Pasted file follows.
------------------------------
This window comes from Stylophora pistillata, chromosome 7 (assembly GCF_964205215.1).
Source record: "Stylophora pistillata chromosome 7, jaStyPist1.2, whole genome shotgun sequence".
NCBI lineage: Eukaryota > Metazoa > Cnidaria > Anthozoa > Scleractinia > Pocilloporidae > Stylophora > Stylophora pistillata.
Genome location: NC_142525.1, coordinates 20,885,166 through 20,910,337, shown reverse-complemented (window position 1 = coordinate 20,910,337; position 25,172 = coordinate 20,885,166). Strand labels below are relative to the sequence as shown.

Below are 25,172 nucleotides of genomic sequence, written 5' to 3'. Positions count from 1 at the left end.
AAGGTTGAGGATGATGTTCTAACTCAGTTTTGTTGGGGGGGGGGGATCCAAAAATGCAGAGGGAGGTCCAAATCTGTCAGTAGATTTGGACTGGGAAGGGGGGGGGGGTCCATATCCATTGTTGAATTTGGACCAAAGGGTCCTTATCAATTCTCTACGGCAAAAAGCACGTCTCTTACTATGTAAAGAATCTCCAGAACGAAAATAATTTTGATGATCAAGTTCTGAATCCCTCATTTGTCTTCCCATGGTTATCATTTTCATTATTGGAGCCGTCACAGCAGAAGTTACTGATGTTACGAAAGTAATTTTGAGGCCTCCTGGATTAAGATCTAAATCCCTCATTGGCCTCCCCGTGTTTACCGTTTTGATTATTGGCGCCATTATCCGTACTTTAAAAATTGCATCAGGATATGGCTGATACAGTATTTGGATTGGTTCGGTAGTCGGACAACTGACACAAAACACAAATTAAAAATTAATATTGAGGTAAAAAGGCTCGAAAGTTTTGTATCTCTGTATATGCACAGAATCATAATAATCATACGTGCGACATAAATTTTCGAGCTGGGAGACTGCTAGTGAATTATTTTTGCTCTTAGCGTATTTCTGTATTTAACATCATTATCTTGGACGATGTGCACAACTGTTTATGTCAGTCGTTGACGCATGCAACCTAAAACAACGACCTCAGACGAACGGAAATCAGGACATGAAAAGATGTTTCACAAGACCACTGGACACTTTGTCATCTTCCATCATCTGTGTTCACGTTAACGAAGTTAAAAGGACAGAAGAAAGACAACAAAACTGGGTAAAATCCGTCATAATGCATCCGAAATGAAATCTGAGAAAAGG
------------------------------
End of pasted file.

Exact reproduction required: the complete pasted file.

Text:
This window comes from Stylophora pistillata, chromosome 7 (assembly GCF_964205215.1).
Source record: "Stylophora pistillata chromosome 7, jaStyPist1.2, whole genome shotgun sequence".
NCBI lineage: Eukaryota > Metazoa > Cnidaria > Anthozoa > Scleractinia > Pocilloporidae > Stylophora > Stylophora pistillata.
Genome location: NC_142525.1, coordinates 20,885,166 through 20,910,337, shown reverse-complemented (window position 1 = coordinate 20,910,337; position 25,172 = coordinate 20,885,166). Strand labels below are relative to the sequence as shown.

Below are 25,172 nucleotides of genomic sequence, written 5' to 3'. Positions count from 1 at the left end.
AAGGTTGAGGATGATGTTCTAACTCAGTTTTGTTGGGGGGGGGGGATCCAAAAATGCAGAGGGAGGTCCAAATCTGTCAGTAGATTTGGACTGGGAAGGGGGGGGGGGTCCATATCCATTGTTGAATTTGGACCAAAGGGTCCTTATCAATTCTCTACGGCAAAAAGCACGTCTCTTACTATGTAAAGAATCTCCAGAACGAAAATAATTTTGATGATCAAGTTCTGAATCCCTCATTTGTCTTCCCATGGTTATCATTTTCATTATTGGAGCCGTCACAGCAGAAGTTACTGATGTTACGAAAGTAATTTTGAGGCCTCCTGGATTAAGATCTAAATCCCTCATTGGCCTCCCCGTGTTTACCGTTTTGATTATTGGCGCCATTATCCGTACTTTAAAAATTGCATCAGGATATGGCTGATACAGTATTTGGATTGGTTCGGTAGTCGGACAACTGACACAAAACACAAATTAAAAATTAATATTGAGGTAAAAAGGCTCGAAAGTTTTGTATCTCTGTATATGCACAGAATCATAATAATCATACGTGCGACATAAATTTTCGAGCTGGGAGACTGCTAGTGAATTATTTTTGCTCTTAGCGTATTTCTGTATTTAACATCATTATCTTGGACGATGTGCACAACTGTTTATGTCAGTCGTTGACGCATGCAACCTAAAACAACGACCTCAGACGAACGGAAATCAGGACATGAAAAGATGTTTCACAAGACCACTGGACACTTTGTCATCTTCCATCATCTGTGTTCACGTTAACGAAGTTAAAAGGACAGAAGAAAGACAACAAAACTGGGTAAAATCCGTCATAATGCATCCGAAATGAAATCTGAGAAAAGG